Friday, March 29 2013 02:12

Trans Women of Baltimore

By  Gay Life

In this issue we are spotlighting local trans women. These are women who have gone on a journey of discovery and self acceptance and are now working behind the scenes in our neighborhoods to help others learn and grow. Your journey might benefit from the many groups and resources available to local trans women; but these women demonstrate that finding oneself can also be done outside of support groups, whether that involves sailing on the Chesapeake Bay, traveling with loved ones, exploring your thespian side, or stepping up to become a community leader. Only about one percent of the population is thought to be transgender, and here is an even smaller sliver of that subset. But if these women are representative of the local trans population, Maryland is a very lucky state.

Jessica Blum

I live in the county but I run a mental health wellness and recovery center, Heart and Ears, in the heart of Mt. Vernon. Ultimately, I like to think of myself as an activist and I take great personal interest in the status and rights of transgender individuals in both Baltimore and Maryland in general. One of my greatest challenges has been dealing with my own gender transition and the impact it has had on my social, family, and professional life. Since coming to terms with my gender identity, I’ve attempted to help other trans people achieve their goals as well.

When I am not working, I like to relax by traveling with my girlfriend both locally and around town. I also like popular film, though I don’t get to go to the movies nearly as often as I would like to. Like a lot of other people, I am sort of an internet addict probably due to starting out in a career in computing. When all else fails, I enjoy frequenting local Baltimore restaurants and trying some of the numerous local cuisines the area has to offer. Meeting new and interesting people for personal and professional networking has also always been a passion of mine.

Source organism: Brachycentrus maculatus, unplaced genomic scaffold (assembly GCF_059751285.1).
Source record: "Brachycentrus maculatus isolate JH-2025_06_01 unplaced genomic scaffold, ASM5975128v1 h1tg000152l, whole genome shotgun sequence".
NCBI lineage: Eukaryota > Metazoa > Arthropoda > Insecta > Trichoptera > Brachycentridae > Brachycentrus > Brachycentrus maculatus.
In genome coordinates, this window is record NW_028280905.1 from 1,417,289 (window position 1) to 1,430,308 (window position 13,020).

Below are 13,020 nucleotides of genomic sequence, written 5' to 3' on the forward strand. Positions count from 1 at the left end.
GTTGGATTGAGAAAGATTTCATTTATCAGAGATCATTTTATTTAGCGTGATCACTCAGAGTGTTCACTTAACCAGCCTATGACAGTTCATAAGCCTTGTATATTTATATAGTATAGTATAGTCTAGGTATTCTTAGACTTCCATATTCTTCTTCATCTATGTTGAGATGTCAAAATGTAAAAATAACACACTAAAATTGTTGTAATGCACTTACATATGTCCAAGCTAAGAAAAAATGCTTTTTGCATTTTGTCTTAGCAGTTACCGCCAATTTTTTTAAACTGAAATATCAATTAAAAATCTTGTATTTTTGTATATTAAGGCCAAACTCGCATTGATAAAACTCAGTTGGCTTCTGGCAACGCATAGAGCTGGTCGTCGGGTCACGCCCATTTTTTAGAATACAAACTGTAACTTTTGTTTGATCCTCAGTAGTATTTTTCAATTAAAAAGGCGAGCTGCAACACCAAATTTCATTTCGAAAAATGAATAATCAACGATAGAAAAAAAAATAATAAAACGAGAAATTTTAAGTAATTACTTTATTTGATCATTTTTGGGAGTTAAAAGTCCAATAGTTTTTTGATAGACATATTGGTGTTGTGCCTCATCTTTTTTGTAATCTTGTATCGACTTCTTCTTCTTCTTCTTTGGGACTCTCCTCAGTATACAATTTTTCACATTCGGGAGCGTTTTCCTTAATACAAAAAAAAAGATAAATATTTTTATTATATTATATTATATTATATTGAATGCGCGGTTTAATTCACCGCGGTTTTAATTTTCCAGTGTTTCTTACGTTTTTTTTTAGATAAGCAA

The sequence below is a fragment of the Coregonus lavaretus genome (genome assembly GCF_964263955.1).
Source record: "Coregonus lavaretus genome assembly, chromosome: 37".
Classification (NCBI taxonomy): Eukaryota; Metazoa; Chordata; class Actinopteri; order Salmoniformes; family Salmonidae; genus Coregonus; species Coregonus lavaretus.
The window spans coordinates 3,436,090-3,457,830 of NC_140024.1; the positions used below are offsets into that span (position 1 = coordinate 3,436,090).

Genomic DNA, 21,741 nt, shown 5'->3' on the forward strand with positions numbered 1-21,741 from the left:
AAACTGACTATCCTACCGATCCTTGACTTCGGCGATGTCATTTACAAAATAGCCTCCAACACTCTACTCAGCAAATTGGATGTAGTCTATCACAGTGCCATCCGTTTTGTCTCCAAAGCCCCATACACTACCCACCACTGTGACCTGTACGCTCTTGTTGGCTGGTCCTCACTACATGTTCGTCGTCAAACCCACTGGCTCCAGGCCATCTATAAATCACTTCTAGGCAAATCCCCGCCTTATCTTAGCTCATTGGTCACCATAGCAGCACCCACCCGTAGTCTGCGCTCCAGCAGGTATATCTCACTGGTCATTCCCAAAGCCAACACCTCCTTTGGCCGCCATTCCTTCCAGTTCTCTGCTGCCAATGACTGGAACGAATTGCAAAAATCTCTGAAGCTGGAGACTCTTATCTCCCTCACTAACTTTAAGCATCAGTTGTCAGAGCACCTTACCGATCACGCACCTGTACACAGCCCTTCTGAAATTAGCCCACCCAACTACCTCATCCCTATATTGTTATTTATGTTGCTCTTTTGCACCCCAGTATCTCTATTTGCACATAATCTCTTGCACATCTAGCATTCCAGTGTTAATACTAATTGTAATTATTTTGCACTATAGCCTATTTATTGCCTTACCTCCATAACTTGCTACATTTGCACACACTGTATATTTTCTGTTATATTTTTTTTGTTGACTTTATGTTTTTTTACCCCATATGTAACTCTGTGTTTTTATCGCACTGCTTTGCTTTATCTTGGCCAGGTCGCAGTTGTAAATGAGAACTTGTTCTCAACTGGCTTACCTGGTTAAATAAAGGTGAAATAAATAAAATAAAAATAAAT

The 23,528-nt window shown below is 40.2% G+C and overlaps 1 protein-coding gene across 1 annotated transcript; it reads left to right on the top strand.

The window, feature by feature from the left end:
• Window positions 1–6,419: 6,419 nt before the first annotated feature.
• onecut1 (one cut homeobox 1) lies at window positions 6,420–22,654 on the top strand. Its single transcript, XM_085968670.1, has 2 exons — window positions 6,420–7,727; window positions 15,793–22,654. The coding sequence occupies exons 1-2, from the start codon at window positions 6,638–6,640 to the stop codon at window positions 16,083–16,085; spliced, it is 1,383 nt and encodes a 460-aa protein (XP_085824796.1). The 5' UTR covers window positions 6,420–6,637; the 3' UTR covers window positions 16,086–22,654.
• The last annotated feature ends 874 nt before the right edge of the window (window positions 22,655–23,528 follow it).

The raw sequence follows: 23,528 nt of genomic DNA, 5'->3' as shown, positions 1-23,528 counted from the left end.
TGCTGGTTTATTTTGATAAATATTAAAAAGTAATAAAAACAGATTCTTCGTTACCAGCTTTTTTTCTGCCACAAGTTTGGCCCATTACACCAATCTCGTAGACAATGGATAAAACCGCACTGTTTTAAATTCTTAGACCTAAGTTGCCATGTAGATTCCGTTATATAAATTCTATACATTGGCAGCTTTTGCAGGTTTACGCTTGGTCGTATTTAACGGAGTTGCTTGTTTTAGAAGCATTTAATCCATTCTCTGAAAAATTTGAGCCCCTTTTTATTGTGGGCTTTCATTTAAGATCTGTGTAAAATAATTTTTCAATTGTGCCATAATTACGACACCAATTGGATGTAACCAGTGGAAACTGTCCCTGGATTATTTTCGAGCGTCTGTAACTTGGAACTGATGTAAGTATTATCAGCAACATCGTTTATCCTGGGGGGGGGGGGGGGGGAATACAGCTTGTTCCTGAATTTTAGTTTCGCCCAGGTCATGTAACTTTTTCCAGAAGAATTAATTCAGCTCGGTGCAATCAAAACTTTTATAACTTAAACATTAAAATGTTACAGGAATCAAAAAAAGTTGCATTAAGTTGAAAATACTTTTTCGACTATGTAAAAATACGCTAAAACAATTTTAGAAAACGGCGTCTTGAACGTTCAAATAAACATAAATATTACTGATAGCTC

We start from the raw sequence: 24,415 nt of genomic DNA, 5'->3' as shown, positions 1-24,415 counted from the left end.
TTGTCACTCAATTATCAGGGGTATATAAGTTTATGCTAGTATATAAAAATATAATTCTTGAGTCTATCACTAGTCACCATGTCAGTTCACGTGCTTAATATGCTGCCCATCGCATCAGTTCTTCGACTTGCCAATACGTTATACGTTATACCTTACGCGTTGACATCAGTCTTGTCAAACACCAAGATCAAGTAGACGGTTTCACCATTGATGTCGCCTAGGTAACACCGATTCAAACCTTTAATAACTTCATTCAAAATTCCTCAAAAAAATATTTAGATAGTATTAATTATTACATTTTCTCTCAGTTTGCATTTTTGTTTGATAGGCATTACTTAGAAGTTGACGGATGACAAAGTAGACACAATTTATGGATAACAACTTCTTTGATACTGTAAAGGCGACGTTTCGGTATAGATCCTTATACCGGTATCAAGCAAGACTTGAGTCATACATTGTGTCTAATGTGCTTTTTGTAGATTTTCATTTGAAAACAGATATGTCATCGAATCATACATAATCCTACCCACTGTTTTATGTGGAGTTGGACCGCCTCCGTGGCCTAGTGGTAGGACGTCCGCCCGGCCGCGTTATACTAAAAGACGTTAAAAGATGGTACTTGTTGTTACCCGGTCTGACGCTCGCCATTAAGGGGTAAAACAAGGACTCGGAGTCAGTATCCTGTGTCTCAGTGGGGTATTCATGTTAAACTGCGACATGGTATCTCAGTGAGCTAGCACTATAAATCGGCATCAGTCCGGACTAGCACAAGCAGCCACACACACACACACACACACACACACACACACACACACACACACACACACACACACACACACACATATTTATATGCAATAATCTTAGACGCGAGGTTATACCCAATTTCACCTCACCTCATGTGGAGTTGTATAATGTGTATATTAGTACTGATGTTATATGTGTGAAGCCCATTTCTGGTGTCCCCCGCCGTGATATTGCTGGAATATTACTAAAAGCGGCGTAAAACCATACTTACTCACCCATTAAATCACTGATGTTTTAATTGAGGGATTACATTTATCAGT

Barbara Sherman

I would say that self-acceptance was one of my greatest challenges. I struggled with this for many years, although I did learn a lot about myself along the way. One of the major things I learned was that if I did not love myself for who I was, it was nearly impossible to show love and affection for those that I loved and cared deeply about. In learning this basic principle, I finally came to a place of self-acceptance in my late 40s and began my transition.

I have lived in the northeastern suburbs of Baltimore all my life. I don’t think that I could ever move from here. I like the changing seasons, the bay, and all that this area has to offer. There are those times when I just need to get away from all the noise around me; that’s when I head for my sailboat. There is such peace and solitude out on the water, whether I need time alone with my thoughts to sort things out or I am out with friends, it is always relaxing and fun. I also enjoy trail running. From where I live I can be deep in the woods running, out on my boat, or downtown hanging out with friends in just a matter of 15 to 20 minutes.

Giving back to our community brings me great joy. I now moderate the Tranquility support group for MtF transgender persons at The GLCCB on the second and fourth Saturdays of every month at 8pm. I strongly urge anyone struggling with being transgender to come. You do not have to struggle alone as many of us have. You will be welcomed no matter where you are in your struggle or how you present.

Bryanna Jenkins

By Querin Brown